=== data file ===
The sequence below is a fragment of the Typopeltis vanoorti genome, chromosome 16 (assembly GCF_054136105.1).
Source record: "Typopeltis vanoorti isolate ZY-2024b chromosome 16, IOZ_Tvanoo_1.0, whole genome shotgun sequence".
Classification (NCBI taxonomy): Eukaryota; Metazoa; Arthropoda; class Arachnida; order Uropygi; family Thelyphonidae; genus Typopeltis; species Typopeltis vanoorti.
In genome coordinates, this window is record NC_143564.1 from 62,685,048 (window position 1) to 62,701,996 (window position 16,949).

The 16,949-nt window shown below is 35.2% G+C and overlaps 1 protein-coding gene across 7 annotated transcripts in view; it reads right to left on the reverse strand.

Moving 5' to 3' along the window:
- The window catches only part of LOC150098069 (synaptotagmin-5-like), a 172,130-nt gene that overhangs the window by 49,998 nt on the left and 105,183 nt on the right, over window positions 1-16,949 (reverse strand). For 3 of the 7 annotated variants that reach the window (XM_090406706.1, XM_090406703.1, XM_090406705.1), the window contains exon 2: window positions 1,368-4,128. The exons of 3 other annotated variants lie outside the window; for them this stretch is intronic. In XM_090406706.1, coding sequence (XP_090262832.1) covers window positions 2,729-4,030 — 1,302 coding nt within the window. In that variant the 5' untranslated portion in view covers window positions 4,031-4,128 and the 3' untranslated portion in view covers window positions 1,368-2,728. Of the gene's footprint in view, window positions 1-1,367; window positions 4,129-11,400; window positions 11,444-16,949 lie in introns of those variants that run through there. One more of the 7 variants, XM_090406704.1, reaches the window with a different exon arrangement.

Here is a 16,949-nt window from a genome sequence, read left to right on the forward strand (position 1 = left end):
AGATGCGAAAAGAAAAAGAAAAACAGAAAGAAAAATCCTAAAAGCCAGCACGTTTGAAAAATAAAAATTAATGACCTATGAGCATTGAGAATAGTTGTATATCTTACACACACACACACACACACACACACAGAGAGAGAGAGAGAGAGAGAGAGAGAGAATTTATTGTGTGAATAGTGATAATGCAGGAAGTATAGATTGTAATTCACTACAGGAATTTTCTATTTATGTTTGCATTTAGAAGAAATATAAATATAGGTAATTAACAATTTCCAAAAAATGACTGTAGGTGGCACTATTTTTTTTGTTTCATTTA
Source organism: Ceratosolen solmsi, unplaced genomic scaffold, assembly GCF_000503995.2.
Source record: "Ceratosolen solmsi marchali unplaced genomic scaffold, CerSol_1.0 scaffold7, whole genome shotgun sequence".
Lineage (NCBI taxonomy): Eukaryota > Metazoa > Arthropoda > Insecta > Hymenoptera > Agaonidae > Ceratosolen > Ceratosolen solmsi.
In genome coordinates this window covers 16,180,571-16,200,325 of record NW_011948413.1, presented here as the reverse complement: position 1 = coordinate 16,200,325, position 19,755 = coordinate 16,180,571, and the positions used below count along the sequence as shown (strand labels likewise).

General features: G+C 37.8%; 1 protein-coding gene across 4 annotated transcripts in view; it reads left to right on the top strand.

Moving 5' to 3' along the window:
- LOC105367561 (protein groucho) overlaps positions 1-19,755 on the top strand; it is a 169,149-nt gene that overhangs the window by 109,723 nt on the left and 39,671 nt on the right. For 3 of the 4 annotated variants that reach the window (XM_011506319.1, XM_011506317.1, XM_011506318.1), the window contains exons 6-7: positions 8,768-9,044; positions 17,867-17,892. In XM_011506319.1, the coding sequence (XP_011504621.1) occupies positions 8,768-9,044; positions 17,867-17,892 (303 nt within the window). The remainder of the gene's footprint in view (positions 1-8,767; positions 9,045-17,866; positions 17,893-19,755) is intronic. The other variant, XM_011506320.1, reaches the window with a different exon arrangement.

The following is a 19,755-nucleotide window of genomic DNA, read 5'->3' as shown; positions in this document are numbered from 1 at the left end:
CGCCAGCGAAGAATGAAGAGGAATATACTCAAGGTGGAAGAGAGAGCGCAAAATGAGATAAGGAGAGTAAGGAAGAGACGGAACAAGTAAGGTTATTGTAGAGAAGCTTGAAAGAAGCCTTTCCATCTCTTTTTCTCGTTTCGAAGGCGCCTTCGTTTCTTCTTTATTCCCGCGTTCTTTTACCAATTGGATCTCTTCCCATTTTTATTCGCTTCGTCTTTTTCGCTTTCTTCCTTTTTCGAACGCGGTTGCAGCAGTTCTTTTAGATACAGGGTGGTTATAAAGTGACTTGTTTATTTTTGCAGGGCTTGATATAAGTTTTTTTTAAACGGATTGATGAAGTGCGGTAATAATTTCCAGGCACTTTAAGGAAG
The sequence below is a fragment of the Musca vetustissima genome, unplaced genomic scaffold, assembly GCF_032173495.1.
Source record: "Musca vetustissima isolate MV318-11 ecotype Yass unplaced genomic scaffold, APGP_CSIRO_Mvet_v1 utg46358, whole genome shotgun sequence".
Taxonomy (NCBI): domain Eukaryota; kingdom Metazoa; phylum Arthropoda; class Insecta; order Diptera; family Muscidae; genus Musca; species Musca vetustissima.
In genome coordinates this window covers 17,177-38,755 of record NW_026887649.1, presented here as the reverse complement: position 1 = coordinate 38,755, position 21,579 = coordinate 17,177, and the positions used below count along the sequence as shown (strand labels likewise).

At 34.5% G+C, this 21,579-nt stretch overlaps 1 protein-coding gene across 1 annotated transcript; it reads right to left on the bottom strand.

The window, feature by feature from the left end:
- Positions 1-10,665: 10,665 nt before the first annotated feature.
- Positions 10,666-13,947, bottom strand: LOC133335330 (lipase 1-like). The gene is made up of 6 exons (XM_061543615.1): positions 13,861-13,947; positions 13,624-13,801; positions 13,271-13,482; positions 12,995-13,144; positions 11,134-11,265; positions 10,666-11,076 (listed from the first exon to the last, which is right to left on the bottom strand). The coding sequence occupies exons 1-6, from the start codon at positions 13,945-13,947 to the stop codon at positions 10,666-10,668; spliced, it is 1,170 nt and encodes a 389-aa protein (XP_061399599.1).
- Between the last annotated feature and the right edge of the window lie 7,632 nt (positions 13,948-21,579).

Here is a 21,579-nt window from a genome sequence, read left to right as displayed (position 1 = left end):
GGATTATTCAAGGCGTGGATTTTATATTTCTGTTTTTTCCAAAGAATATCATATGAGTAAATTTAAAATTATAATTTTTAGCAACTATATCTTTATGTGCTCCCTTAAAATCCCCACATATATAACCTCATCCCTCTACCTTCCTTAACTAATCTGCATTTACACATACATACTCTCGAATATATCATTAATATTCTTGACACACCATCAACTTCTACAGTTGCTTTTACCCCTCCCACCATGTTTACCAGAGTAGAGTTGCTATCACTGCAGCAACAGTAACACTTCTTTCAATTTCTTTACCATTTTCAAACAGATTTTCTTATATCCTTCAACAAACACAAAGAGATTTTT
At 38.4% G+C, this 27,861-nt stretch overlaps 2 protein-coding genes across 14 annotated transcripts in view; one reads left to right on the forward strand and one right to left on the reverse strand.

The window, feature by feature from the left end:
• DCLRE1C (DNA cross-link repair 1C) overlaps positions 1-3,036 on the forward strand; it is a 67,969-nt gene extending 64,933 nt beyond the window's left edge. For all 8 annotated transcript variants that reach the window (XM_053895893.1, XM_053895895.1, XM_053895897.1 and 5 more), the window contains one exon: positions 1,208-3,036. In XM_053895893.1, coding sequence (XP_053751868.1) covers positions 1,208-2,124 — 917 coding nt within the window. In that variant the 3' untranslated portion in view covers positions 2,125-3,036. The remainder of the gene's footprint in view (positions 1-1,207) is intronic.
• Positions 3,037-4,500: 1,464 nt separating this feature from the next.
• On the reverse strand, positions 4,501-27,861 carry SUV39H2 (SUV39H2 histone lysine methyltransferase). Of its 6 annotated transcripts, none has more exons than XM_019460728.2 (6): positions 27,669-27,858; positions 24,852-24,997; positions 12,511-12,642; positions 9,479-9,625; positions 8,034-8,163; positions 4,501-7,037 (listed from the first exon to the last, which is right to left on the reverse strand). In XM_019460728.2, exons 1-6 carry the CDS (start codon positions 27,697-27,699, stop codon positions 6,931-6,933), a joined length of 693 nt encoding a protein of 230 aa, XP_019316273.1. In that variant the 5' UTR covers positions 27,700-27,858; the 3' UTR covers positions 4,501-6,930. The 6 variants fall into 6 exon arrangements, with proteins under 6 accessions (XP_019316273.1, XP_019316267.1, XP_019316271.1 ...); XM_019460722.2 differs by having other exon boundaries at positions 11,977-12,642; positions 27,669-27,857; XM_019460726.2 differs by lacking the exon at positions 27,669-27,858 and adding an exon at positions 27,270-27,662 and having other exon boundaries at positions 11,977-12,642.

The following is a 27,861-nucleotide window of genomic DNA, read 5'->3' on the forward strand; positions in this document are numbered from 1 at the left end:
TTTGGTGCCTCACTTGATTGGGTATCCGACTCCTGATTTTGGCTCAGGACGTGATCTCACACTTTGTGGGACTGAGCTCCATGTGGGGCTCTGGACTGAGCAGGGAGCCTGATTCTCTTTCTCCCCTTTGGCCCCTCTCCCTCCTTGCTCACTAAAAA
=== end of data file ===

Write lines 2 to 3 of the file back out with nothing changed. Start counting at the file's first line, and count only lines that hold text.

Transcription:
Source record: "Typopeltis vanoorti isolate ZY-2024b chromosome 16, IOZ_Tvanoo_1.0, whole genome shotgun sequence".
Classification (NCBI taxonomy): Eukaryota; Metazoa; Arthropoda; class Arachnida; order Uropygi; family Thelyphonidae; genus Typopeltis; species Typopeltis vanoorti.